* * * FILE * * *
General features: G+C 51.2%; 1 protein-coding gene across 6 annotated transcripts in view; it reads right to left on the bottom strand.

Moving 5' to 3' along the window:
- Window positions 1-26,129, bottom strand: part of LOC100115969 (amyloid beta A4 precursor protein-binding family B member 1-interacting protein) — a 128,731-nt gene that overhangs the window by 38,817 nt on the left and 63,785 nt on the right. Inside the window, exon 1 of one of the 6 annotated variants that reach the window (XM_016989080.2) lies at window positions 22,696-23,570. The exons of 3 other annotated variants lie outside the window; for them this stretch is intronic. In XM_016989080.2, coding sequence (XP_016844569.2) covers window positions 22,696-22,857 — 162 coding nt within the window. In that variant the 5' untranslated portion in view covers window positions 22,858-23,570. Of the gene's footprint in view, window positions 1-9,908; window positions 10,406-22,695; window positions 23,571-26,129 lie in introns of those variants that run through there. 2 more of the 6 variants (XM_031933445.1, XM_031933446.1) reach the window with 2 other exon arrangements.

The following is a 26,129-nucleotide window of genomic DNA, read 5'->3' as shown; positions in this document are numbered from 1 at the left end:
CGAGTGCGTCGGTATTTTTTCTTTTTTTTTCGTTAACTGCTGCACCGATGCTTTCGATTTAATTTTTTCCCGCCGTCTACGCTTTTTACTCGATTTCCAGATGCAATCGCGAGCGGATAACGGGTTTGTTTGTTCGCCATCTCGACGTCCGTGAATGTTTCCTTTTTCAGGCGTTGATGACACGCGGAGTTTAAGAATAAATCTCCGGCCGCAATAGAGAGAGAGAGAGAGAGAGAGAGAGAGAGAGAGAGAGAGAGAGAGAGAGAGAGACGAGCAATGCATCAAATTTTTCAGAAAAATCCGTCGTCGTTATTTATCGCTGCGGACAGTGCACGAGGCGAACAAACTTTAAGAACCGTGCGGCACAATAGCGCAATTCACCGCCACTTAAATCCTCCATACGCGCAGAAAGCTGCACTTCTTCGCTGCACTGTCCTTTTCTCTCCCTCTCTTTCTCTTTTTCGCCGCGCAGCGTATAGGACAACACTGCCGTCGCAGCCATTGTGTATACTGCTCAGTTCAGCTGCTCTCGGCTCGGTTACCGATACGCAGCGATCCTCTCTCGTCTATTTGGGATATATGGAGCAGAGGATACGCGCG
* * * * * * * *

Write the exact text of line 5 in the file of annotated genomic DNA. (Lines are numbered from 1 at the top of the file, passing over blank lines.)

CGAGTGCGTCGGTATTTTTTCTTTTTTTTTCGTTAACTGCTGCACCGATGCTTTCGATTTAATTTTTTCCCGCCGTCTACGCTTTTTACTCGATTTCCAGATGCAATCGCGAGCGGATAACGGGTTTGTTTGTTCGCCATCTCGACGTCCGTGAATGTTTCCTTTTTCAGGCGTTGATGACACGCGGAGTTTAAGAATAAATCTCCGGCCGCAATAGAGAGAGAGAGAGAGAGAGAGAGAGAGAGAGAGAGAGAGAGAGAGAGAGAGAGACGAGCAATGCATCAAATTTTTCAGAAAAATCCGTCGTCGTTATTTATCGCTGCGGACAGTGCACGAGGCGAACAAACTTTAAGAACCGTGCGGCACAATAGCGCAATTCACCGCCACTTAAATCCTCCATACGCGCAGAAAGCTGCACTTCTTCGCTGCACTGTCCTTTTCTCTCCCTCTCTTTCTCTTTTTCGCCGCGCAGCGTATAGGACAACACTGCCGTCGCAGCCATTGTGTATACTGCTCAGTTCAGCTGCTCTCGGCTCGGTTACCGATACGCAGCGATCCTCTCTCGTCTATTTGGGATATATGGAGCAGAGGATACGCGCG